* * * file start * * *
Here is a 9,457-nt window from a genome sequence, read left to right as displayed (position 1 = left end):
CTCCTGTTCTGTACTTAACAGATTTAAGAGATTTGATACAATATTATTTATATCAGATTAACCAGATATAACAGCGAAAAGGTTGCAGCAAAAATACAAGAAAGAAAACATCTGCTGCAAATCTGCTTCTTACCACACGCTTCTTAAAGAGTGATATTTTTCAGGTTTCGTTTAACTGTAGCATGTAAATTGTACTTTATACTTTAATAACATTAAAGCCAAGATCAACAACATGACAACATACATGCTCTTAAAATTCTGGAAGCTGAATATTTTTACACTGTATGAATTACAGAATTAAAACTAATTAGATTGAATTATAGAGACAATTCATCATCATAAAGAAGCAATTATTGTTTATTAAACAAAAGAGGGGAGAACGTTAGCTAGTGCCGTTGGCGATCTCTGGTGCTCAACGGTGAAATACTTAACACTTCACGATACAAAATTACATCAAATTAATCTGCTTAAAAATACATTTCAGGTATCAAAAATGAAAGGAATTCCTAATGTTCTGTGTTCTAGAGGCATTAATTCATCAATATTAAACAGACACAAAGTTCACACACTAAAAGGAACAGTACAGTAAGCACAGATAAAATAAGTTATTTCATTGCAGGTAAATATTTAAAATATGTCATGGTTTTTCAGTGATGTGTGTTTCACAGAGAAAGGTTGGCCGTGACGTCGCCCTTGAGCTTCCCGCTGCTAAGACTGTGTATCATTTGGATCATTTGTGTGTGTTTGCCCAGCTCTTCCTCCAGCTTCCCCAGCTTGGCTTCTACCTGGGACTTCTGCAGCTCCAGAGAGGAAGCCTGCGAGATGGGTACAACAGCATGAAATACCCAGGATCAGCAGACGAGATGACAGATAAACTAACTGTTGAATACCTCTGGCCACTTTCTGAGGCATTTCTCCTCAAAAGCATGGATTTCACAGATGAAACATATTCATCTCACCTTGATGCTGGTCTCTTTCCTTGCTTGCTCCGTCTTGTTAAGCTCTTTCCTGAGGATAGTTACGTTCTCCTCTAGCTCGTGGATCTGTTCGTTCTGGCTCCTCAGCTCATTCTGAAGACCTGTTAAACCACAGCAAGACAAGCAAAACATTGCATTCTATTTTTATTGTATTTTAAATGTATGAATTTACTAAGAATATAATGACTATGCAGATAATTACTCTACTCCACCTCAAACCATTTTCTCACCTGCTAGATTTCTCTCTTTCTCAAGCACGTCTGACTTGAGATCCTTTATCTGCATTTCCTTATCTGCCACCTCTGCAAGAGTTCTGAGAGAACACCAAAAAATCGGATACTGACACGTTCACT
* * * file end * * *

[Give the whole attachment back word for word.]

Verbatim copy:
Here is a 9,457-nt window from a genome sequence, read left to right as displayed (position 1 = left end):
CTCCTGTTCTGTACTTAACAGATTTAAGAGATTTGATACAATATTATTTATATCAGATTAACCAGATATAACAGCGAAAAGGTTGCAGCAAAAATACAAGAAAGAAAACATCTGCTGCAAATCTGCTTCTTACCACACGCTTCTTAAAGAGTGATATTTTTCAGGTTTCGTTTAACTGTAGCATGTAAATTGTACTTTATACTTTAATAACATTAAAGCCAAGATCAACAACATGACAACATACATGCTCTTAAAATTCTGGAAGCTGAATATTTTTACACTGTATGAATTACAGAATTAAAACTAATTAGATTGAATTATAGAGACAATTCATCATCATAAAGAAGCAATTATTGTTTATTAAACAAAAGAGGGGAGAACGTTAGCTAGTGCCGTTGGCGATCTCTGGTGCTCAACGGTGAAATACTTAACACTTCACGATACAAAATTACATCAAATTAATCTGCTTAAAAATACATTTCAGGTATCAAAAATGAAAGGAATTCCTAATGTTCTGTGTTCTAGAGGCATTAATTCATCAATATTAAACAGACACAAAGTTCACACACTAAAAGGAACAGTACAGTAAGCACAGATAAAATAAGTTATTTCATTGCAGGTAAATATTTAAAATATGTCATGGTTTTTCAGTGATGTGTGTTTCACAGAGAAAGGTTGGCCGTGACGTCGCCCTTGAGCTTCCCGCTGCTAAGACTGTGTATCATTTGGATCATTTGTGTGTGTTTGCCCAGCTCTTCCTCCAGCTTCCCCAGCTTGGCTTCTACCTGGGACTTCTGCAGCTCCAGAGAGGAAGCCTGCGAGATGGGTACAACAGCATGAAATACCCAGGATCAGCAGACGAGATGACAGATAAACTAACTGTTGAATACCTCTGGCCACTTTCTGAGGCATTTCTCCTCAAAAGCATGGATTTCACAGATGAAACATATTCATCTCACCTTGATGCTGGTCTCTTTCCTTGCTTGCTCCGTCTTGTTAAGCTCTTTCCTGAGGATAGTTACGTTCTCCTCTAGCTCGTGGATCTGTTCGTTCTGGCTCCTCAGCTCATTCTGAAGACCTGTTAAACCACAGCAAGACAAGCAAAACATTGCATTCTATTTTTATTGTATTTTAAATGTATGAATTTACTAAGAATATAATGACTATGCAGATAATTACTCTACTCCACCTCAAACCATTTTCTCACCTGCTAGATTTCTCTCTTTCTCAAGCACGTCTGACTTGAGATCCTTTATCTGCATTTCCTTATCTGCCACCTCTGCAAGAGTTCTGAGAGAACACCAAAAAATCGGATACTGACACGTTCACT